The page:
I have done a sweat lodge with a Northern Cree tribe and it was enlightening in a way I can’t explain and I would jump to do it again. I was part of a co-ed, multicultural group and we translated it as a “sacred sauna” to those who couldn’t speak English. We did wear swimsuits inside and there was chanting and meditation and I saw things (but only two of us saw them – not everybody) I can’t describe. But, this was also part of a larger cultural experience (we were exchange students with Canada World Youth) and everyone knew that we were not required to participate for any number of reasons, especially if you are claustrophobic or scared of the dark.

    What does it look like inside? This one was dark with one small entrance and a pit in the middle. You sit on the edge of the tent and rocks are placed in water that is in the pit (I think – it was dark after all). I can’t tell you how long we sat in there, but we went in and out a few times and there was plenty of water to drink when we were outside.

      1. mccoma*

        I’m betting “new age”. I should point out that an improperly handled sweat lodge is a dangerous thing. I’m writing from a rez and they don’t invite non-tribal members. Different for other tribes as Chinook found out.

        I would flee with great haste from this job.

    1. Observer*

      I posted before I saw your post. But, I agree with Allison. The likelihood of this being a First Nations’ organization seems pretty low.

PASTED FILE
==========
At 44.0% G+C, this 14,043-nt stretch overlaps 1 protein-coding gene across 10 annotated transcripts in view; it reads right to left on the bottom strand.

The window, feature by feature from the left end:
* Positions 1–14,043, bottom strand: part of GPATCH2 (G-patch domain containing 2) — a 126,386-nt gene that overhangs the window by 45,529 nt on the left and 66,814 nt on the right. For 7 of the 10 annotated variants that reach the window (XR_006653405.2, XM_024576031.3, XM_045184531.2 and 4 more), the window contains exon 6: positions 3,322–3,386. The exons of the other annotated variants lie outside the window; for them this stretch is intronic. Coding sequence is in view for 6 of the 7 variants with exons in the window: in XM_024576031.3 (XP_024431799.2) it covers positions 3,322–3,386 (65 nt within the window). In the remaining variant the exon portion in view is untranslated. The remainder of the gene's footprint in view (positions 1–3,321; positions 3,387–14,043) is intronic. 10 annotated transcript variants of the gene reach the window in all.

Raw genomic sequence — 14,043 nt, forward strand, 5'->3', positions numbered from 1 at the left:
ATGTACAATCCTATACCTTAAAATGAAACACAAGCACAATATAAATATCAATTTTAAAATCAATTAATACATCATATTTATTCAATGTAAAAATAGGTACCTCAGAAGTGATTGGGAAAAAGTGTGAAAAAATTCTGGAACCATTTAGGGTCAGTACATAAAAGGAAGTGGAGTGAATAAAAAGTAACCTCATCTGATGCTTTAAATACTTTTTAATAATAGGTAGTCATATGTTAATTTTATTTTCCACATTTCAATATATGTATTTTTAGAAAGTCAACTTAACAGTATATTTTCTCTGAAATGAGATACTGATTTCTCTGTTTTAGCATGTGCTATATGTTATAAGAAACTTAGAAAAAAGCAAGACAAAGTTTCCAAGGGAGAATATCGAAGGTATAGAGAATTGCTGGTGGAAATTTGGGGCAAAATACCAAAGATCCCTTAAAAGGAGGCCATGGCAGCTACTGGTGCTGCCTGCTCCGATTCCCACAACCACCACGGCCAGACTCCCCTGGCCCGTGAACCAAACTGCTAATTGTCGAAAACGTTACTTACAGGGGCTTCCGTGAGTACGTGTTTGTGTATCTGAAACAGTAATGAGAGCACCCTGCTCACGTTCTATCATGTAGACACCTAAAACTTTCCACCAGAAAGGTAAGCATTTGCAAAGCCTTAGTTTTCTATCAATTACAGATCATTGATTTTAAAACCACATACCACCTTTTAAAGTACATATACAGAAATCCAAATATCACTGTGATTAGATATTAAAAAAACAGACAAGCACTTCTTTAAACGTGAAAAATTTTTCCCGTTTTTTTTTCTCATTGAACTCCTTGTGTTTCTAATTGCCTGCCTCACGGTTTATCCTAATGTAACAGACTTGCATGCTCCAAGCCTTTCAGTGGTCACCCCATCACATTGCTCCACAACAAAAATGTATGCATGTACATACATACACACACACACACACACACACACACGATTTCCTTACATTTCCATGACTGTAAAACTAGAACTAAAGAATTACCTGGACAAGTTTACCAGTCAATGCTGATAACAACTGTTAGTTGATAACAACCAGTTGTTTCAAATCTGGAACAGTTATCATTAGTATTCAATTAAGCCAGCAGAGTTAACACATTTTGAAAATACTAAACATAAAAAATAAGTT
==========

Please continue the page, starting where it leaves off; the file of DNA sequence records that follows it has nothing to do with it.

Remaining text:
Even there, it would be pretty bad of the director to push it, but at least there would be the context. And, your practical caution would be warranted.

    2. Natalie*

      I would bet approximately 1 billion dollars that this is not a First Nations organization, and furthermore, that Bob has arranged this sweat lodge with a white, new-age “shaman” rather than any actual First Nations people. Sweat lodges are one of the currently popular appropriation items.

        1. MoinMoin*

          This story was my first thought. As someone who sweats very minimally and has to be very careful not to overheat (I’ve passed out multiple times, generally just being hot, not even exerting myself), this makes me so anxious to think about.

        2. MommaTRex*

          Yes this! I came to comment because I am worried about the OP’s safety if someone doesn’t know what they are doing.

          1. INTP*

            Or even if the person running the ceremony knows what they’re doing, I could imagine people feeling like they have to suffer it out because Bob will get really weird if they leave the lodge because they aren’t feeling well. In the presence of a high pressure person like this, I just don’t feel like it could ever be safe.

      1. de Pizan*

        There’s also been some significant issues with those new-age shamans doing sweat lodges when they aren’t following tradition or safety practices. In 2009, 3 people died and 21 were sick from one of those types improperly setting up a sweat lodge and overcrowding it (he was charged with 3 counts of negligent homicide and served 2 years). Not to mention the grossness of commodifying a religious ceremony not your own, where the guy in question was charging over $9600 for attending those sweat lodges.

        1. INTP*

          Yep, improper running of sweat lodges can definitely result in serious injury or death. I’d be tempted to bring this to someone above Bob’s head to put a stop to it, because no manager in their right mind would allow the sort of liability it would bring to do a sweat lodge as a work activity, at least once they were informed of the dangers.